Trading activities between the UAE and China have grown more than ten times over the past decade. Coupled with the expansion of trade and other economic activities along the Belt and Road corridors, the demand for Renminbi services will certainly expand.
Hong Kong can respond to that demand fully. Thanks to our deepening economic integration with the Mainland, Hong Kong is the world's largest offshore Renminbi business centre. Through Hong Kong, international investors enjoy a wide variety of Renminbi products, including those for cross-border trade settlement and Renminbi financing.
We have the largest offshore Renminbi liquidity pool at some 730 billion Yuan at the end of August. In the first half of this year, some 70 per cent of the world's Renminbi payment transactions were processed in Hong Kong.
Islamic finance is fast becoming an essential financial strategy in the international financial system, with a growing presence in Muslim and non-Muslim communities.
Given the substantial Muslim population living along the Belt and Road corridors, we expect Islamic financial services to be equally promising. Over the past two years, the Hong Kong Government has issued two successful global sukuk.
The issuances drew strong interest from the global financial industry and investors in the Middle East, showcasing our financial expertise and economic fundamentals. Equally important, they underlined the confidence international investors have in Hong Kong. We are, let me add, working on our third sukuk issuance.
Asset- and risk-management services will also be in demand once the Belt and Road Initiative finds traction. And I am pleased to note that Hong Kong's wealth-and-asset-management business has maintained its strength, despite a tumultuous year for global markets.
Our combined fund-management business amounts to more than US$ 2 trillion in assets, with close to 70 per cent of the funds sourced from overseas investors. That's why I am confident in saying that Hong Kong can serve as a global centre for asset management, risk management and corporate treasury functions.
Hong Kong boasts a wide variety of insurance services and derivative products as well. They offer good reasons for Middle East companies to manage their risks by setting up captive insurers in Hong Kong.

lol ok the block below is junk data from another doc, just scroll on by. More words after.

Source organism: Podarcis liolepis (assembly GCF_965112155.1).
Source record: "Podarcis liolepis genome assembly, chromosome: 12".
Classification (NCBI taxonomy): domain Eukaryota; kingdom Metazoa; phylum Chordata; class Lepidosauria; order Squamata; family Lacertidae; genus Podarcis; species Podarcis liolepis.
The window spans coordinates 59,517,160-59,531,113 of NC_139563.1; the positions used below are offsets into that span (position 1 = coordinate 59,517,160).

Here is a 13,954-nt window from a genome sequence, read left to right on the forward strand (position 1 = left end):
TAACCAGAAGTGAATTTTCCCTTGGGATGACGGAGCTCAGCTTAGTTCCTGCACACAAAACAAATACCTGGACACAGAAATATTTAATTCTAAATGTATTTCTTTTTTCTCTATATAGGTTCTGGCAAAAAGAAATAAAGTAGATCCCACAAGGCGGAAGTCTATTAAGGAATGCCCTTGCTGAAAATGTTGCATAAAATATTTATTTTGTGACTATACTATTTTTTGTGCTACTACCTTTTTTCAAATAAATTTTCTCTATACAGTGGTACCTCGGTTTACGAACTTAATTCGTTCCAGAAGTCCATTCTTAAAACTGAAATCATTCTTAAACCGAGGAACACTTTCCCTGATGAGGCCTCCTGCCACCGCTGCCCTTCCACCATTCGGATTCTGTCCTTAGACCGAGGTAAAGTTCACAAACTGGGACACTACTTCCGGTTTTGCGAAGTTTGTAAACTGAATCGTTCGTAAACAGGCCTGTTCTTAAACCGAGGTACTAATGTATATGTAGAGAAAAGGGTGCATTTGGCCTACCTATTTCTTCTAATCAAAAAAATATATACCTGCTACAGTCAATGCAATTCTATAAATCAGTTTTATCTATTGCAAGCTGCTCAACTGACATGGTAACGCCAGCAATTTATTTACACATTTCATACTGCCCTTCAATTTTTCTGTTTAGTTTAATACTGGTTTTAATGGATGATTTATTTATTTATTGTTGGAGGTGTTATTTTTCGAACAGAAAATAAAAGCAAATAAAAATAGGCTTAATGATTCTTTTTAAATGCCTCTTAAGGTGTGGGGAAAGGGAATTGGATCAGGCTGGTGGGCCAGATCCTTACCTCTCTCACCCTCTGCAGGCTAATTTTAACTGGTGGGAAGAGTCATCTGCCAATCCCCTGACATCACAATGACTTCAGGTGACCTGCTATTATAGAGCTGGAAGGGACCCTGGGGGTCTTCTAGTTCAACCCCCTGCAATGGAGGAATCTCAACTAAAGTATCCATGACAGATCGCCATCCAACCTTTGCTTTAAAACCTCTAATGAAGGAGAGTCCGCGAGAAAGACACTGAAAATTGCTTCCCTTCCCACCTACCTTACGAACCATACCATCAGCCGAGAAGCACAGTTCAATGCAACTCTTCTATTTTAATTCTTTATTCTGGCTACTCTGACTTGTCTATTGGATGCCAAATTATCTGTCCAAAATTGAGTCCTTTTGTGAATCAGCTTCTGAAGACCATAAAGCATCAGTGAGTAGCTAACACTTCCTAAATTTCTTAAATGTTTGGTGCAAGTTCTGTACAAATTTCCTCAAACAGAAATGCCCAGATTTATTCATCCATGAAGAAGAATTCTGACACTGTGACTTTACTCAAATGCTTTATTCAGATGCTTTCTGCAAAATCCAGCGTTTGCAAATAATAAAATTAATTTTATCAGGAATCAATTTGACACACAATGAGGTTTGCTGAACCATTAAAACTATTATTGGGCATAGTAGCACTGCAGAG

In July this year, the Hong Kong Monetary Authority established the Infrastructure Financing Facilitation Office to help Belt and Road projects find foreign investment and financing. To date, more than 40 organisations have joined the Office as partners.
They include multilateral financial agencies and development banks, public-and private-sector investors and asset managers, commercial and investment banks, infrastructure-project developers and operators, and professional services firms.
Our multicultural, multi-talented pool of services professionals – in finance, accounting, law, architecture, engineering management and more – is another Hong Kong advantage.
We have the international experience to lead consultancies, as well as construction projects along the Belt and Road region. And we look forward to working with companies from the UAE.
There is more. Our legal professionals work with a world of business every day. They conduct due diligence, ensure contract enforcement and help resolve disputes. And they do so under a system supported by the twin foundations of the rule of law and an independent judiciary. That makes Hong Kong an ideal centre for settling potential commercial disputes.
A trading and transportation hub in the Middle East and North Africa, Dubai is the region's largest container handler. The linking of East Asia with the Middle East through dedicated railway projects will present huge opportunities for UAE maritime port operators, in linking land routes to shipping lanes.
Logistics is no less central to Hong Kong's strengths as an international business centre. Hong Kong has one of the world's busiest container ports. And Hong Kong International Airport has been the busiest cargo airport in the world since 2010. Last year, our airport handled some 4.4 million tonnes of cargo, running some 1,100 flights a day.
Dubai and Hong Kong are, of course, aviation hubs. Through Dubai, a global commercial aviation centre, you can reach virtually any destination on this planet, directly, without transit or transfer. As for Hong Kong, half the world's population is just five hours away. Currently ten daily flights flow between our two hubs. I am sure that we can do better than that.
And we are expanding our airport into a three-runway system. Construction is now underway, with completion scheduled for 2024. The addition is expected to boost our airport's handling capacity to 100 million passengers and nine million tonnes of cargo a year by 2030.
For Hong Kong and the UAE, there is huge and clear synergy in expanding our business collaboration, in fast-tracking our growing ties.
Speaking of which, our Comprehensive Avoidance of Double Taxation Agreement came into force last December, and we look forward to signing the Investment Promotion and Protection Agreement with the UAE in the near future.
Moreover, the signing of an MOU between the Hong Kong Trade Development Council and the Ministry of Economy of the UAE tomorrow will boost bilateral trade promotion efforts. And that can only broaden trade prospects between the UAE and Hong Kong.
In short, you will find more good reasons to work with us, here and in Hong Kong.
My thanks to TDC for organising today's networking luncheon, for bringing together high-profile business leaders from Hong Kong and the UAE.
I am confident that relations between our two economies, and our two peoples, will continue to prosper in the years ahead.
I wish you all the best of business, and I look forward to welcoming you to Hong Kong.